3 Cool Art Projects for Hot Summer Days

Don’t let the dog days of summer bring you down. Beat the heat by transforming basic household objects into fun creative adventures with these at-home art projects! Paint the town with liquid sidewalk chalk, cool down with ice paint, and spray stencils your walls (temporarily)! Here are some of Philly Art Center’s favorite art projects recipes for kids of all ages. They’re simple, safe, and you probably already have everything you need in stock. And if you don’t, you can pick up some supplies at our art store.


While regular sidewalk chalk comes in a pack of various colors, this liquid version allows kids to mix endless colors!

  • 1 part baking soda
  • 1 part water
  • food coloring
  • paint brushes
  • small containers to mix in

Have your kids help measure the ingredients (about 2 tablespoons of baking soda and water to start) and allow them to use their pinching fingers to add food coloring, one drop at a time. In a small container, mix all three ingredients with a paintbrush, then paint away! What starts as a liquid dries into a chalky solid minutes after painting it on the ground… it’s like MAGIC!

Make sure to have more containers on hand for mixing new colors, children love watching as they transform yellow paint with a dab of blue. If you’re outside on a windy day, you’ll want to make sure the containers are on the heavier side (like a plastic bowl, not a paper cup) so they don’t get blown away.

And remember to take lots of pictures, because it’s definitely not a permanent medium!


A fun exploration that could last longer than it takes an ice cube to melt!

  • an ice cube tray
  • paint
  • popsicle sticks + aluminum foil (optional)
  • a freezer
  • thick paper or watercolor paper

Add a little bit of paint to each cube, fill with water, and mix them well. You could also leave a few cubes empty and allow kids to mix their own colors (perfect if you’ve got primary colors on hand). After each cube is full, cover the entire tray with aluminum foil then carefully poke a popsicle stick into each cube. This part is completely optional—you could just freeze the paint without sticks and let them use their hands to move the cubes! (This feels really good in the summer, and they’re most likely going to end up using their hands anyway!)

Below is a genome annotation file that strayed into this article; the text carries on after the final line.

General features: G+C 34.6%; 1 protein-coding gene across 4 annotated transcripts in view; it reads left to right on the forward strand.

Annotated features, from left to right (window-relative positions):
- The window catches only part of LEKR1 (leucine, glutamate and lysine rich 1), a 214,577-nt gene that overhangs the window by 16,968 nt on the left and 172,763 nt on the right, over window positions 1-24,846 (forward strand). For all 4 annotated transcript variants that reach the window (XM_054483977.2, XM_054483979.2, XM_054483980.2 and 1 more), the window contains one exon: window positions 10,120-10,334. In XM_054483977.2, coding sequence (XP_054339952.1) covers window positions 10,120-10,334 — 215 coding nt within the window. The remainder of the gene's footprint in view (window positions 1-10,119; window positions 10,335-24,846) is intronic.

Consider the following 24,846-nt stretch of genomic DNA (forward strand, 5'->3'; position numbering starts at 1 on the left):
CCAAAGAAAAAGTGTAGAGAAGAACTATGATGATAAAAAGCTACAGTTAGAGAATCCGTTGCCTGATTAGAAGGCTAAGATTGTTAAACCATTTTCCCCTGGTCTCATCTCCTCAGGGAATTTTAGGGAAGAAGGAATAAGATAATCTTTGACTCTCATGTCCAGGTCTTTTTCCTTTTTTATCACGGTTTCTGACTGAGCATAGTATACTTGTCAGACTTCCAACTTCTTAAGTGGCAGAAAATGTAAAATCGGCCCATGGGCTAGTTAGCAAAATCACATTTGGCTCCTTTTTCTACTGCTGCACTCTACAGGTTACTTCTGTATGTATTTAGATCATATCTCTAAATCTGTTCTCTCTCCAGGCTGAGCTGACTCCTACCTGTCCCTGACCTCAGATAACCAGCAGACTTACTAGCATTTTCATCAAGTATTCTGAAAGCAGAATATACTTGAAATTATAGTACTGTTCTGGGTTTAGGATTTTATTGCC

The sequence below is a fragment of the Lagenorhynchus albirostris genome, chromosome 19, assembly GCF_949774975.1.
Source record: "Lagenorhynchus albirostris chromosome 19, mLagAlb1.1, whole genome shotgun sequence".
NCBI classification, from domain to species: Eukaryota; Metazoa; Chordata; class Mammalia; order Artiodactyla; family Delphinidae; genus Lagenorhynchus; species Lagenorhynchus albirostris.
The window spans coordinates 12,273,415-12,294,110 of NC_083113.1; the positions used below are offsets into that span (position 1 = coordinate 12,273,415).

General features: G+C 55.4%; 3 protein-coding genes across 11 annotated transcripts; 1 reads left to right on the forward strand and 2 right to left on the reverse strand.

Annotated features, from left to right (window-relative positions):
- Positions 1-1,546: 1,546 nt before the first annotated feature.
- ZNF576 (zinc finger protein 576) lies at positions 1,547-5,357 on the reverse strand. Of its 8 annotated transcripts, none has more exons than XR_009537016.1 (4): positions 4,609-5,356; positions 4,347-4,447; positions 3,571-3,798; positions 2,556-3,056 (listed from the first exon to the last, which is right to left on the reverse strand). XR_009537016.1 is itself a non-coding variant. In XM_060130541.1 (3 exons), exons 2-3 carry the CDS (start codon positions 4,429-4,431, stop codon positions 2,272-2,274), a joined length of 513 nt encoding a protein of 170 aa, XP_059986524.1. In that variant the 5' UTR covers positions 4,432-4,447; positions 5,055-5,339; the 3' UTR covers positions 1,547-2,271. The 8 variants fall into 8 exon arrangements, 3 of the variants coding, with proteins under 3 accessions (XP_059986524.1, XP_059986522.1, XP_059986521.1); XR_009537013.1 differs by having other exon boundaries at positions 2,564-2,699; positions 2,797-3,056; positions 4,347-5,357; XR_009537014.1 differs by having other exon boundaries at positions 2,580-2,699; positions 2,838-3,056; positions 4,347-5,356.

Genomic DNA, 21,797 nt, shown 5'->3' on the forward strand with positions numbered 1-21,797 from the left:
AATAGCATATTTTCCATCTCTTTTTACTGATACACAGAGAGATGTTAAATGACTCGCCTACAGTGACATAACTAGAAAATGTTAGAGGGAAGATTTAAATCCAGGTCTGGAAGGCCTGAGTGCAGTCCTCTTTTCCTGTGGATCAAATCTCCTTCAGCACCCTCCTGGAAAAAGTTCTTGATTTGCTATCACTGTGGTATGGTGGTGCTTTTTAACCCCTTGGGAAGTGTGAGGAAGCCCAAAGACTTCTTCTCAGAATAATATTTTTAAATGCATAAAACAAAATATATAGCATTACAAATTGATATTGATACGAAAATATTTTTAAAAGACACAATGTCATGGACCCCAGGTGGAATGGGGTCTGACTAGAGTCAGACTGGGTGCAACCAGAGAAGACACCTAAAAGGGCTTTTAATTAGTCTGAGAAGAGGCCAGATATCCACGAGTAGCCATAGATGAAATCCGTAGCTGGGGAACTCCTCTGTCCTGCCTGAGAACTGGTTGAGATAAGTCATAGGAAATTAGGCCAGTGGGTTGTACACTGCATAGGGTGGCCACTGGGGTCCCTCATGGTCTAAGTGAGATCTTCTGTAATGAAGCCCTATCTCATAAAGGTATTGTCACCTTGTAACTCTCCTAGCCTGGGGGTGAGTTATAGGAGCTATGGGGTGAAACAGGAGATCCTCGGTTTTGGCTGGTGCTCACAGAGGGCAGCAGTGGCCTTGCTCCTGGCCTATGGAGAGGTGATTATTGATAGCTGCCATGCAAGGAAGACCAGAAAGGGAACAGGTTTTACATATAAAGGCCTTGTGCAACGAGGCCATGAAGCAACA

Allow the tray to freeze overnight, then bring out some paper and let the fun begin! Pop them out of the tray just like you would regular ice cubes, and they’re ready to use as soon as they start melting.


What you’ll need:

  • empty spray bottles
  • washable liquid watercolor
  • large sticker shapes
  • or thick paper + scissors

Start by filling the spray bottles with water, then add a bit (about 1/5th) of the liquid water color. The more watercolor you use, the higher the pigment will be, but it still works when it’s diluted. Kids can draw and cut out their own shapes and stencils, or use stickers! Bring them outdoors and let them stick their shapes to the wall or the ground. If they cut their own shapes, you can hold it in place for them as they spray the watercolor around and on top of it. Once they’ve sprayed the surrounding area with color, remove the stencil and voila! You’ve created an image using negative space!

This can be even more fun if you mix it up with a bit of imaginative play. Talk about street artists like Banksy and Shepard Fairy, and how most art that we find outside isn’t supposed to be there! These artists had to sneak around and make sure they didn’t get caught. Can you spray paint your image without making a peep?? Don’t let your neighbors spot you!


Philly Art Center has been cultivating creative genius in kids and adults since 2004. We inspire every student to create, play, laugh and learn! Learn more